When the idea of projection was thrown into the production mix, E//T//C’s Ross Ashton was approached by Chris Slingsby and Dave Hurd from Imagination. The platform was already decided upon, and then they needed over 100 different cross-fading images projected, large and clear, onto the wall at the end of the platform. The images were to be projected onto an arched projection surface, custom designed by Harkness Hall, attached to the wall at the station end of the platform. Since the rest of the station functioned normally, packed with commuters going home from adjacent platforms, the main challenge was in overcoming the high ambient light levels. To address this, the 6kW PIGIs were located on a bridge 125m away, with two pairs of projectors lined up together to maximize the intensity. At the start of the show, all four projectors were overlaid to produce one single bright image, but as it got darker, they were able to switch the show to the two pairs and start the cross-fading sequence.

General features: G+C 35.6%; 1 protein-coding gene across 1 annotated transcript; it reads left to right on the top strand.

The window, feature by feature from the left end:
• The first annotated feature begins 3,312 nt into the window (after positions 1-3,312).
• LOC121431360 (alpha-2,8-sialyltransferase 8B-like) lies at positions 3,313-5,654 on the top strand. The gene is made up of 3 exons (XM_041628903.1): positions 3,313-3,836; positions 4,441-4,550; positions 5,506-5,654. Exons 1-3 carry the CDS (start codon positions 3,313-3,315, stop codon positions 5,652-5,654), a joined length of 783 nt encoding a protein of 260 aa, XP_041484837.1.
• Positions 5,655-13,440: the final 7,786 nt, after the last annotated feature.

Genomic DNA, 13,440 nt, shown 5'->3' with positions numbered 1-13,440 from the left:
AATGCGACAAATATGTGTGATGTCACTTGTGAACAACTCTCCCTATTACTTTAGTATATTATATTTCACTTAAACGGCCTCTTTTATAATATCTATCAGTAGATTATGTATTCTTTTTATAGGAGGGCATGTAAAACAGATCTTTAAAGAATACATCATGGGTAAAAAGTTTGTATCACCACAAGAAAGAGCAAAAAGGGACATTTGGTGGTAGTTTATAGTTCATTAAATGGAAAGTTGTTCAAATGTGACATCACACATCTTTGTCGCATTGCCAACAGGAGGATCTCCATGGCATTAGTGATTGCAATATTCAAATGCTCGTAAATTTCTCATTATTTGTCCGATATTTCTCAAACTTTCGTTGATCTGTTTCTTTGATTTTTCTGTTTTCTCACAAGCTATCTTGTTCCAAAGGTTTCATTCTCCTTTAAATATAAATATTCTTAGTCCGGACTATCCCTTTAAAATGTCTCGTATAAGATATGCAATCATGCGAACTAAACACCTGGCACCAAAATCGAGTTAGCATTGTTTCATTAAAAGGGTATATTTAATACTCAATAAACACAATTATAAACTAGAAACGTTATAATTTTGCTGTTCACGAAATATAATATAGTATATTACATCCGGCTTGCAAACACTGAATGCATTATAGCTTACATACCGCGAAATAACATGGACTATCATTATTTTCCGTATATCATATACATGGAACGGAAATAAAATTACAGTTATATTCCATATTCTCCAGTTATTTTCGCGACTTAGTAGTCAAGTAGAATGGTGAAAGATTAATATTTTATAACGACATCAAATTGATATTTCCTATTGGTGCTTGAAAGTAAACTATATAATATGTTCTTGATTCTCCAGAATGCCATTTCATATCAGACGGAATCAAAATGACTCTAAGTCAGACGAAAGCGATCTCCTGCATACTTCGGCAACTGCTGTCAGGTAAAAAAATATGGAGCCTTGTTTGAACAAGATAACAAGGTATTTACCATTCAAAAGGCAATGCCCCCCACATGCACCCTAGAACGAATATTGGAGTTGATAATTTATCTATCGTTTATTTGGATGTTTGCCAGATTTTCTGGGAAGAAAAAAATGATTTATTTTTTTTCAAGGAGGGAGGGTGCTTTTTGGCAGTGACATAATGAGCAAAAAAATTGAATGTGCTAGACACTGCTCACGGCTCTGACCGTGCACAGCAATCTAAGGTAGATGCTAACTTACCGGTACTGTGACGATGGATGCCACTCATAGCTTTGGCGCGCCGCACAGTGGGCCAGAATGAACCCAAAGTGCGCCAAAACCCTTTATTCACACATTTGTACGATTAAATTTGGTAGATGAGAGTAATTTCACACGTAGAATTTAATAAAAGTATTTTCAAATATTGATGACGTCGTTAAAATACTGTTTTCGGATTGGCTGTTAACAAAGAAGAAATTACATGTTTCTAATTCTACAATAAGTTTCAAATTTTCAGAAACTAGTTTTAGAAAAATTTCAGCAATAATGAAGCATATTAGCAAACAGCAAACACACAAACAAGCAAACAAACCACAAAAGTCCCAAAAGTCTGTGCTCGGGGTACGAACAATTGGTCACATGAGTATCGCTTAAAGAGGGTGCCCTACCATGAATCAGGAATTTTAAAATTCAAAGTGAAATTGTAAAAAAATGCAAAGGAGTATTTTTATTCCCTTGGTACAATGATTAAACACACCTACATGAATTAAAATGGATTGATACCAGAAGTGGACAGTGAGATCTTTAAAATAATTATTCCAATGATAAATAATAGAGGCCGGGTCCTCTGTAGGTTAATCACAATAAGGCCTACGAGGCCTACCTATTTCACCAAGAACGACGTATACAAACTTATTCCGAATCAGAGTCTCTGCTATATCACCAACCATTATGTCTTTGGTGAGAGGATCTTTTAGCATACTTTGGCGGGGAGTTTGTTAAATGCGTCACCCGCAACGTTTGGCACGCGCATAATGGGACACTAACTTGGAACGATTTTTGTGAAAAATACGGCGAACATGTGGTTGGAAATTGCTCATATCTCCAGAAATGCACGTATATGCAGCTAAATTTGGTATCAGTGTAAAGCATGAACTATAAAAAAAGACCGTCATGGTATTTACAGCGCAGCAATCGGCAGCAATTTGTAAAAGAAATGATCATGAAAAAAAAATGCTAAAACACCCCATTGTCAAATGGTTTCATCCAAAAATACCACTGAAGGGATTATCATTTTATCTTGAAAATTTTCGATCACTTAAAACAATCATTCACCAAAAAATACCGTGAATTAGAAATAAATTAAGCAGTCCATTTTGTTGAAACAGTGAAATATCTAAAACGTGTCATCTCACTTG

The get-in time constraints were also tight. The only slots for the projection team to work were between midnight and 4 am on the three nights preceding the event. The first of these was taken up just with getting the projectors into position on the bridge. The slide positions were all pre-programmed beforehand at E//T//C’s office, which gained some time. A great advantage of PIGI is the flexible control it offers over all directions in the slide alignment process making it feasible to line up over 100 slides in a very short time. The projection installation was led by Karen Monid, working with Andy Murrel.